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The Salesman - Cinemaholic Movie Reviews
one person's obsessive addiction to film
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The Salesman
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Directing: A
Acting: A-
Writing: A
Cinematography: B+
Editing: A



The Salesman is a movie with almost no action, propelled solely on the strength of its dramatic suspense through dialogue, and still it wastes no time grabbing your attention. As soon as it passes the opening titles, which present a theatre set soon enough revealed to be a production of Death of a Salesman, the narrative jumps right into a building being evacuated because it is about to collapse due to construction going on next door. Tenants are panicking, packing up and leaving their homes. Windows are beginning to crack, and you expect everything to come crumbling down at any moment.

There's an easily gleaned metaphor there, when it comes to everything that happens through the rest of the story. As with that building, however, the crumbling that does indeed happen winds up being something a bit different from the expected.

An exquisitely written film by Asghar Farhadi, The Salesman was this year's Oscar winner for Best Foreign Language film, as was his excellent 2012 film A Separation. And like that film, The Salesman offers subtle insights into Iranian culture -- including certain ways that Western culture seeps into it. After all, the childless married couple here are described by neighbors as "in the arts," and they are both starring in the aforementioned production of Death of a Salesman. And yet, there is reference to the possibility of authorities censoring three different passages in the play.

Emad (Shahab Hosseini), the husband, plays the title character. Rana (Taraneh Alidoosti), his wife, naturally plays the wife. I suspect those with a familiarity with Death of a Salesman that I do not have would find deeper insight into the parallels to Emad and Rana's life. My ignorance of this play -- which I know at the very least to be one of the most famous American plays of the 20th century -- does nothing to diminish how perfectly constructed The Salesman is.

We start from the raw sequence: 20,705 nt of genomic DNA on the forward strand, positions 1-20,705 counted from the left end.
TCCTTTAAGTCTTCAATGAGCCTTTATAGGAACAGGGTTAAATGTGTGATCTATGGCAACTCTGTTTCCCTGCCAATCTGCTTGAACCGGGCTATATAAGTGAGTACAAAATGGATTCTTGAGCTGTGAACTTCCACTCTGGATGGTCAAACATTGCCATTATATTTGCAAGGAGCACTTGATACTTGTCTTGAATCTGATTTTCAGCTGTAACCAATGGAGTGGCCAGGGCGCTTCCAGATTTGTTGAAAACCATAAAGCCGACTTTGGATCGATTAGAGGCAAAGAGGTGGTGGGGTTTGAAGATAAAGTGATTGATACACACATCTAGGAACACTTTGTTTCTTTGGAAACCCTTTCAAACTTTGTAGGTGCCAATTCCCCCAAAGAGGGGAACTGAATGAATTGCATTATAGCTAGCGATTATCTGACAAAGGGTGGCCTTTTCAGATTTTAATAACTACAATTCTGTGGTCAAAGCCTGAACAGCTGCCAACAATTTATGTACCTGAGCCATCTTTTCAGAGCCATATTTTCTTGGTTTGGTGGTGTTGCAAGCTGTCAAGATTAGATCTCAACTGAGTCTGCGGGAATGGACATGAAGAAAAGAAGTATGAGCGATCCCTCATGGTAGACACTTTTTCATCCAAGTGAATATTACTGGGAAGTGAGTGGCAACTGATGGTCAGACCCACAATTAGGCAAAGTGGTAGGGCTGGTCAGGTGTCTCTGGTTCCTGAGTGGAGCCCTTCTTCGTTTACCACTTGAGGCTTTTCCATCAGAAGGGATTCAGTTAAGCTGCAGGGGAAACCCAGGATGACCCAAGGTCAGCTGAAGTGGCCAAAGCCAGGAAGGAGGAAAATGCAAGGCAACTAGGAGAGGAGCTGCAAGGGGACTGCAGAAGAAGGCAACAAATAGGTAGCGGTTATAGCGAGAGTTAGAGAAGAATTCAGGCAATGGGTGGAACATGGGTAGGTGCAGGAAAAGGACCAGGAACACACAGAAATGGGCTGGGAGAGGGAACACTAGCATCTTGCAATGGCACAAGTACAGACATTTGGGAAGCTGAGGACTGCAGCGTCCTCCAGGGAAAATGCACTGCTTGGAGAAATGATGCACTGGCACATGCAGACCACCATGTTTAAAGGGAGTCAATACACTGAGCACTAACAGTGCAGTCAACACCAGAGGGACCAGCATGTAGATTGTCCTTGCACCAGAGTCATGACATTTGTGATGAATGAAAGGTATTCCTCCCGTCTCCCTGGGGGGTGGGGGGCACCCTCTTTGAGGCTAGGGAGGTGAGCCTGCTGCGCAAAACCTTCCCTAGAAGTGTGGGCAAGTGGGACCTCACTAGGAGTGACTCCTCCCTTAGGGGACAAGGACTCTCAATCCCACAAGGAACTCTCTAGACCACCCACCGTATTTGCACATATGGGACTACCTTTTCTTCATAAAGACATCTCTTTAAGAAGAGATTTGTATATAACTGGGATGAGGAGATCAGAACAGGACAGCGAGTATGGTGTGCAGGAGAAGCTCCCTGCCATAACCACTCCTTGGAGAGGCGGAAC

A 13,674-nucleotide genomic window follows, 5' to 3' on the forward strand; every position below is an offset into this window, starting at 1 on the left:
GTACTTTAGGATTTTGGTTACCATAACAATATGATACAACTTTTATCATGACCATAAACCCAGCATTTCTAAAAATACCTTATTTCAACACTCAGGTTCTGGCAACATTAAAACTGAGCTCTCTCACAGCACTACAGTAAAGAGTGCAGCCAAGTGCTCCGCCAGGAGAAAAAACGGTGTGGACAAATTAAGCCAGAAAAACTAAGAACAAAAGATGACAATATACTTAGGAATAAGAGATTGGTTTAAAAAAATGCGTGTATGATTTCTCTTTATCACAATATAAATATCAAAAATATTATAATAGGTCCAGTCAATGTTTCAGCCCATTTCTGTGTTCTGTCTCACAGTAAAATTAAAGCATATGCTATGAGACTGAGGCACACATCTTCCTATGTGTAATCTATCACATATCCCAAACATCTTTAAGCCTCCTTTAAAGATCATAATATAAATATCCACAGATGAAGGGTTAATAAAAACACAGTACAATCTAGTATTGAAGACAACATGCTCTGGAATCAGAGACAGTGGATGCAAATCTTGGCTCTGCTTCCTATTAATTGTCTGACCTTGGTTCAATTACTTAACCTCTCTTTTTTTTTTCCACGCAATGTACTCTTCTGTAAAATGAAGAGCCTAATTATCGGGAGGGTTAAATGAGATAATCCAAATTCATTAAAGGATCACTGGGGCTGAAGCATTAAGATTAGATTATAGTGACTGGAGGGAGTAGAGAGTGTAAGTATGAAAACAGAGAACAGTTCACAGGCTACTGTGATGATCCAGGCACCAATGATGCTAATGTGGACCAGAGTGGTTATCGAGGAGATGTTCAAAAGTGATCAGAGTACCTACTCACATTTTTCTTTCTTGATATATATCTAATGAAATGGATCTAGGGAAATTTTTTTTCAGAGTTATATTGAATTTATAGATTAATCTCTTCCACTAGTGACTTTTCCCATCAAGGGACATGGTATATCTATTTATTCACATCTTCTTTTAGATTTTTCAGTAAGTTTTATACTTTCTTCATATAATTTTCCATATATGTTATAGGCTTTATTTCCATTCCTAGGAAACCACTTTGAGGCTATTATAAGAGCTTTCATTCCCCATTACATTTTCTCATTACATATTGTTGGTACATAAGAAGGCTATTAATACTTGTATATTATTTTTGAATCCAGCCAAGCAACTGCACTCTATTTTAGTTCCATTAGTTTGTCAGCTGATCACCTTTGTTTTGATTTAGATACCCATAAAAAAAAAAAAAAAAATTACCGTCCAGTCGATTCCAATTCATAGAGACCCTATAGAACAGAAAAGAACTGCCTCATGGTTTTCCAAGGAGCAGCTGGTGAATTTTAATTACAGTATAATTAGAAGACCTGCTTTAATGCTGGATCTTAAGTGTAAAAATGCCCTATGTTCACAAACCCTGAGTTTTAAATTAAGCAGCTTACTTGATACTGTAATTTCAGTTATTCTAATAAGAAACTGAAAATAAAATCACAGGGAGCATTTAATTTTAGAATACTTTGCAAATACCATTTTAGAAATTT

The couple have to find a new home, and the play's director has a unit in his building he offers them. The previous tenant has a bunch of stuff still crammed into one of the rooms, and they struggle with getting her to come and retrieve it. When Rana comes home early from a performance, she gets into the shower right after leaving the door open for the person who buzzed the intercom, who she assumes to be Enad. The next thing we know, we're following Emad up the stairs, tracking bloody footprints and finding the shower empty and bloody. Rana is found at the emergency room, having apparently been attacked.

The thing is, there is much Rana cannot remember, and too many details that leave her vulnerable when it comes to the idea of going to the police, which Emad first suggests. Rana is badly shaken, and Emad is consumed with finding who came into his home. A curious detail here is the suggestion that Rana is left vulnerable to blame just because she left the door open. Farhadi seems to be getting at the nature of gender inequality in Iranian society, but he does it in incredibly subtle ways. In one telling scene, Emad has to explain to one of his students that a woman who had seemed to be rude to him in a cab likely was treated badly in a cab once, and now she assumes all men are the same. Emad comes across as a rather understanding and evolved, modern man -- except maybe for how consumed he is with the idea of exactly revenge. And even his intended mode of revenge is not what you might expect. At least it's not what American audiences would tend to expect.

There is almost no onscreen violence in The Salesman, and yet the tension is pervasive and effective: the risk of something terrible happening is always there. Characters feel real fear for many reasons, and you fear for them -- even the would-be villain. There are no clear-cut heroes or villains here, only gray areas that get even grayer the closer the characters get to the truth. It's mesmerizing from start to finish, all on the strength of its narrative force, its dialogue, and its performances. It's easily one of the best films of the year.

Taraneh Alidoosti and Shahab Hosseini struggle with a traumatic event in THE SALESMAN.


Overall: A
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